Furman's third attempt has accomplished something many fail to do – he is self-deprecating, but his witty humour allows a glimmer of optimism. An enlightening journey through the mind of an outsider, but an entirely relatable one.
Doused in saucy saxophones that make it sound like the sort of ramshackle ‘50s retro revue that Mac DeMarco might make if he fronted Dexys Midnight Runners, it hops, skips and jumps between genres with abandon. One minute he’s lovelorn Neil Young (‘Hour Of Deepest Need’) or roots rock Neutral Milk Hotel (‘Tip Of A Match’), the next he’s skiffle Showaddywaddy (‘Pot Holes’) or drunk Benny Hill (‘Wobbly’). “I was sick of this ordinary life… you’ve gotta keep it new to keep it true”, he explains on acoustic glam anthem ‘Ordinary Life’. It’s a philosophy that makes ‘Perpetual Motion People’, from beat pop opener to gospel closer, a constantly surprising and relentlessly melodic pleasure.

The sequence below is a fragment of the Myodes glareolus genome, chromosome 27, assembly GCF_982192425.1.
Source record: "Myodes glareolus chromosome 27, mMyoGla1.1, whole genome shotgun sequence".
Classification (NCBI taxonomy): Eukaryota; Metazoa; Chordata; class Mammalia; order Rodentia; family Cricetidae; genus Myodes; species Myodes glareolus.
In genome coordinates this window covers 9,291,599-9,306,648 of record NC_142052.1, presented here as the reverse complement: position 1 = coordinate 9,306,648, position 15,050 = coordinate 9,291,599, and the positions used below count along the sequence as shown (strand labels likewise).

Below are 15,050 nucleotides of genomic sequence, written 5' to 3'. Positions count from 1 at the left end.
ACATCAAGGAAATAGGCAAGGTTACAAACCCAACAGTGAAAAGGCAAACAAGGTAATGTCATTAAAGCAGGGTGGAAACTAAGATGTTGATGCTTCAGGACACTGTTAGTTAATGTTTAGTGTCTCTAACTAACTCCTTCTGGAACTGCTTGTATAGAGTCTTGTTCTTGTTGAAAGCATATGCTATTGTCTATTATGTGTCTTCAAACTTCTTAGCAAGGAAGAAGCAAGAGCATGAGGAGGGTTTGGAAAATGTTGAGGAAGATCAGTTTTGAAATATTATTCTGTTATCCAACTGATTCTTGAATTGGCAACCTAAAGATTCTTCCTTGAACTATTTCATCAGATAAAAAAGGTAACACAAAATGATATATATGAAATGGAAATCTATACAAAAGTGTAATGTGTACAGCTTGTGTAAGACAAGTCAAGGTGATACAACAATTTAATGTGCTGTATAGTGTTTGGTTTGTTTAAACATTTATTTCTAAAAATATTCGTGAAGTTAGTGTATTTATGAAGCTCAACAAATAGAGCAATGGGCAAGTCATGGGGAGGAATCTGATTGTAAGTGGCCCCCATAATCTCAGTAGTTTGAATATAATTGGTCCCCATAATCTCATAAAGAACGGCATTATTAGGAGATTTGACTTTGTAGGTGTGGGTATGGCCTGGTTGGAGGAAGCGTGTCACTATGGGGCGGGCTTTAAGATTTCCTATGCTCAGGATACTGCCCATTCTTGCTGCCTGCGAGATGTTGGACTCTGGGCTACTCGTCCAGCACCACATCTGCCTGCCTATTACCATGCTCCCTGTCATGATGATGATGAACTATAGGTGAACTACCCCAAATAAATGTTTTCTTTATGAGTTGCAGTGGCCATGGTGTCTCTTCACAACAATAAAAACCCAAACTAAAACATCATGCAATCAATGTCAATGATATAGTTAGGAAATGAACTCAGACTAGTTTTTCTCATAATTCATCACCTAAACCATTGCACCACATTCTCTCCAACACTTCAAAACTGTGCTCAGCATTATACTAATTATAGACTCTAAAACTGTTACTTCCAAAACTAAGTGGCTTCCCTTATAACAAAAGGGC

"I'm sick of this record already," Ezra Furman sings midway through his third solo LP. Brutal honesty is a constant in the San Francisco-based singer-songwriter's lyrics: He’s vulnerable, bitter and flawed, with gritty vocals to match. On this album, though, he's closer to self-acceptance, as signaled by the dresses he has worn onstage and on this album's cover. At the same time, the music has gotten more ambitious, with crisp saxophone and percussion framing deep, slurred doo-wop backing vocals. "One September in Boston, I lost the will to live," he sings. Perpetual Motion People is an album that makes you root for him to pull through.
Im Oktober steht Ezra Furman wieder auf deutschen Bühnen:
27.10.15 Berlin, Lido
28.10.15 Hamburg, Molotow
29.10.15 Köln, Blue Shell